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This has been me this past week. I tied a knot in the rope of life and have been trying desperately to hold on. But it seemed there were strong, gale-force winds buffeting me, willing me to let go and fall into the dark pit of depression that was waiting below. The week started with Mother’s Day. It’s not the same when you are missing one child. My husband had a minor procedure for some skin cancer. The same day my almost-92-year-old mother had a fall, bled like crazy from  scalp laceration, and required a prolonged ER visit and overnight hospital stay. Two granddaughters are close to the delivery of great-grandchildren for me. Work was just as stressful as usual. A lightning strike messed up internet and cable (still not fully repaired). A criminal made his escape across our field with law enforcement in hot pursuit. The dog ate a roll of toilet paper the night before she was scheduled for her spay. And there were other personal stressors that I shouldn’t share and  just couldn’t understand. Nothing terrible or irreparable happened, but enough, Lord, I thought.

Confession: I got frustrated and fearful and felt rather alone. I felt that my prayers were unheard, my fatigue unnoticed, my burden too heavy. I could relate to David’s plea to the Lord in Psalm 22, verse 1:

…Why are you so far from saving me, so far from the words of my groaning?

And I was groaning and moaning and whining and near tears! Yes, I read my Bible–a few mornings. And I prayed, most of the time vague, repetitive pleas for help. I felt totally alone and helpless. But then….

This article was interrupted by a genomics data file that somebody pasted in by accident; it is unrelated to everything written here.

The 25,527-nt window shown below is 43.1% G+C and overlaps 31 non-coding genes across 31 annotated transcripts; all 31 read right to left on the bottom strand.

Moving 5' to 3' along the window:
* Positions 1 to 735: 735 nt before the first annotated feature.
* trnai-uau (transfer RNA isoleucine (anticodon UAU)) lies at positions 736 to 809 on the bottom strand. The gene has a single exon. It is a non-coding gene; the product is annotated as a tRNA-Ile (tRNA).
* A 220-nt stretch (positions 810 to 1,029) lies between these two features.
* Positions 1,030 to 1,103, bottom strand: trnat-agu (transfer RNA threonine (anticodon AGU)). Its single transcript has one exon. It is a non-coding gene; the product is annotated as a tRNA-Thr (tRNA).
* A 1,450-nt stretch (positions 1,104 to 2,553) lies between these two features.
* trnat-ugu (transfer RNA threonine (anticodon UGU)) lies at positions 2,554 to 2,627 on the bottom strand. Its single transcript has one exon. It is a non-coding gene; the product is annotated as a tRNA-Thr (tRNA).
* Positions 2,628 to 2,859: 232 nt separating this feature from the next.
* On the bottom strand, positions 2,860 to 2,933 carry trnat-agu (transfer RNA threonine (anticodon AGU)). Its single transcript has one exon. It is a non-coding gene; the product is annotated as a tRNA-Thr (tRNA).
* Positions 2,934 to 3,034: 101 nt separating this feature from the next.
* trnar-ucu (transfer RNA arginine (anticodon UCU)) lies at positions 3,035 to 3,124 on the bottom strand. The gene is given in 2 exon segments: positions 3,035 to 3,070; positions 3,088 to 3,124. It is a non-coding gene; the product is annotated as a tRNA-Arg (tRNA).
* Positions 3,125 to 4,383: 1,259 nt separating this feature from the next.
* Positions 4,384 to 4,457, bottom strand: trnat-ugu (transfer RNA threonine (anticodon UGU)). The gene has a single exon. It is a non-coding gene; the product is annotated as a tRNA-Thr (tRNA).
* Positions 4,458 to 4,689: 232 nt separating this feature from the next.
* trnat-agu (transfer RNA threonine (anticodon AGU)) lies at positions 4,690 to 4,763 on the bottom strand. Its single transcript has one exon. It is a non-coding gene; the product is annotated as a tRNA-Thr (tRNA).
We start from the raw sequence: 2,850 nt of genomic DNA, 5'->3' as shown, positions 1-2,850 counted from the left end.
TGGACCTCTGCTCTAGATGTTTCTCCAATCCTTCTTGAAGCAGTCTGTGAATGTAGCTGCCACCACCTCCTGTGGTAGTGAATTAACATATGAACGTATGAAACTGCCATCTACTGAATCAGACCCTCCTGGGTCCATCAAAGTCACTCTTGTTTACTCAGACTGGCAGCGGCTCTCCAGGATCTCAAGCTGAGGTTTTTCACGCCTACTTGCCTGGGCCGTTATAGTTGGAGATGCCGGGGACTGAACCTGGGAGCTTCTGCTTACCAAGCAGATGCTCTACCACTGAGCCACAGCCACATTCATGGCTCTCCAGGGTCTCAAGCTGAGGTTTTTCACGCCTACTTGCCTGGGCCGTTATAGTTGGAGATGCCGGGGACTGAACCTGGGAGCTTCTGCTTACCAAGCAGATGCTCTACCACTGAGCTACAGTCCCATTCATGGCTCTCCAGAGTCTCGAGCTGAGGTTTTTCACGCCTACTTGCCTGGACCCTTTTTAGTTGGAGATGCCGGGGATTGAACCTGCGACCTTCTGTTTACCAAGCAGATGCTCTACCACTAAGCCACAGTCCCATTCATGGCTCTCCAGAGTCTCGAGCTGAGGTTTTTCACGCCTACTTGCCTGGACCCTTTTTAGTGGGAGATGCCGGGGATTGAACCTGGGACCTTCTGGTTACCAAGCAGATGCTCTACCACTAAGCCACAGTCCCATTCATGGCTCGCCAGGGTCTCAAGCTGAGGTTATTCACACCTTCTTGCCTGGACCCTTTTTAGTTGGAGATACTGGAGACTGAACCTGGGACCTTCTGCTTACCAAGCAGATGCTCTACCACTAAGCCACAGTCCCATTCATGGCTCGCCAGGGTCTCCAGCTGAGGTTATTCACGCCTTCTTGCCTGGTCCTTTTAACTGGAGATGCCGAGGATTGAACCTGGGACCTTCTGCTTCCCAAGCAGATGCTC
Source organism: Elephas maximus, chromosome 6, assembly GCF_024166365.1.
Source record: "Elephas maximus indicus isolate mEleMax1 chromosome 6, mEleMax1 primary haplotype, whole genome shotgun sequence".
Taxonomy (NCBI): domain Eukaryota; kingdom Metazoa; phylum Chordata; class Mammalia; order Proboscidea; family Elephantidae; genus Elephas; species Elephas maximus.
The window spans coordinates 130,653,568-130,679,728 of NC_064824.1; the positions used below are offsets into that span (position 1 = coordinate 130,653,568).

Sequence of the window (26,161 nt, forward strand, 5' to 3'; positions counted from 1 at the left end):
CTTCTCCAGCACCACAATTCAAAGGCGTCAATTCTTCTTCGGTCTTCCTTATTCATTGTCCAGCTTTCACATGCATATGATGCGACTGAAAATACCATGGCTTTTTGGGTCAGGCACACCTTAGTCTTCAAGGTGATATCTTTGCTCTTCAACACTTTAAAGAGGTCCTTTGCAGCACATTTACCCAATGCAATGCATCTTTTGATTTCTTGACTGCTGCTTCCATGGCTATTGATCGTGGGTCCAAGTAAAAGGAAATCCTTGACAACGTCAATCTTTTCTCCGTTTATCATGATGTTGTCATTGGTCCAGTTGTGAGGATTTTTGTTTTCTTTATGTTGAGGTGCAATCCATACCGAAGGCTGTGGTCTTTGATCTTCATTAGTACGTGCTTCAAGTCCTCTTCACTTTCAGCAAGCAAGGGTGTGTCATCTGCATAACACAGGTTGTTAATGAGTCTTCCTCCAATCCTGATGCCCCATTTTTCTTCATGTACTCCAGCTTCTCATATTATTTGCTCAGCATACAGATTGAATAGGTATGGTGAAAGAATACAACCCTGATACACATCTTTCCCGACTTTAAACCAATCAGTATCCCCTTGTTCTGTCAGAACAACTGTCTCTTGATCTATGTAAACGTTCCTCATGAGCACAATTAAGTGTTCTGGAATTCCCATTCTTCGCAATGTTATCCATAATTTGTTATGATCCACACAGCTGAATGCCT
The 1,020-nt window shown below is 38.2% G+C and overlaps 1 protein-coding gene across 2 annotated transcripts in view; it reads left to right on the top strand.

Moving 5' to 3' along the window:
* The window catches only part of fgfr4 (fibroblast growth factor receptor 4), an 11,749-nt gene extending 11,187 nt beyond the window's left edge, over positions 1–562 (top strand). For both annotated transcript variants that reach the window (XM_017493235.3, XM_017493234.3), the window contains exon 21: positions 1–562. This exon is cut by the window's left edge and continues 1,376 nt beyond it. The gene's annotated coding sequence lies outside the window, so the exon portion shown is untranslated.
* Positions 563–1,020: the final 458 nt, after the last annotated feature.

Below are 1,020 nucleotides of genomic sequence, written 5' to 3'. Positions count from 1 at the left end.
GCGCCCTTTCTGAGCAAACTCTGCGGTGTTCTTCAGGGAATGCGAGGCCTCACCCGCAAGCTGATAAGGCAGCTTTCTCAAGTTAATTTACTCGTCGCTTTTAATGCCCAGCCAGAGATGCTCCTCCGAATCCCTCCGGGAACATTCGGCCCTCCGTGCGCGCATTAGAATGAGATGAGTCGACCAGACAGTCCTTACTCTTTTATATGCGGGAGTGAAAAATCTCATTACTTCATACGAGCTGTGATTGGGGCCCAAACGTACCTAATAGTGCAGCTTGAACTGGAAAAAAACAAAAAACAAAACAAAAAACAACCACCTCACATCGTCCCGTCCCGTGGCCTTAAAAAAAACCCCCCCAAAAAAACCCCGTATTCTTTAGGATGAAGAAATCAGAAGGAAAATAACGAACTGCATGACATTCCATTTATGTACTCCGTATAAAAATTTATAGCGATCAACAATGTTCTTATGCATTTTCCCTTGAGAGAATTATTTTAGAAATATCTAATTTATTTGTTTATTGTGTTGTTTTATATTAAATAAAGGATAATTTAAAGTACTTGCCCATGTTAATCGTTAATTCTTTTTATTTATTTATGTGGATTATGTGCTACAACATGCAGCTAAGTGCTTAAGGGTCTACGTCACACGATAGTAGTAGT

First, I must explain a little back story: Two years, nine months ago our middle son took his own life (therefore, the Mother’s Day stress). A few weeks later I attended a Christian fiction writer’s conference,  where I was comforted and blessed to make new Christian friends. One was a lovely lady with a mass of auburn curls and a contagious smile and one of the sweetest spirits I’ve ever known. Since then I have had a text from her occasionally just touching base to see how I’m doing. I hadn’t heard from her for a good while–until Thursday, the day when I was at my lowest. My prayer journal from that morning reads, in part:

Lord, I feel beaten down by too much, too many burdens. I felt like you had turned your back on me yesterday. I’m frustrated. I belong to you. I’m doing my best. Why so many problems?….Please, please help me. I need your strength and your Spirit.

And, God answered. Jerri’s text that day opened the floodgates. I shared. She cared. And I know she has prayed for me, just as promised. If any of you don’t believe in divine appointments, you should. I believe she was inspired to reach out to me that day at that morning hour. As she put it, God knew I needed “reinforcements.” Jerri was obeying the instruction in Galatians 6:2 to:

Carry each other’s burdens, and in this way you will fulfill the law of Christ.

I did need the reinforcement of knowing someone cared for my specific needs and was willing to pray on my behalf. And I am grateful that she responded to that little tug on her heart that made her think of me that morning. I pray that I will be more sensitive to those intuitions or hunches or heavenly whispers to do the same for others. And I am grateful to be reminded that although I may feel like God is not listening and doesn’t know my pain, He does. Peter says in the New Testament:

Cast all your anxiety on him, because he cares for you. 1 Peter 5:7

I’ve not been very good at that lately. Laying my burdens at Jesus’ feet. Depending on prayer and the Lord’s grace and mercy and unconditional love. I hope to do better. And I’m still holding on.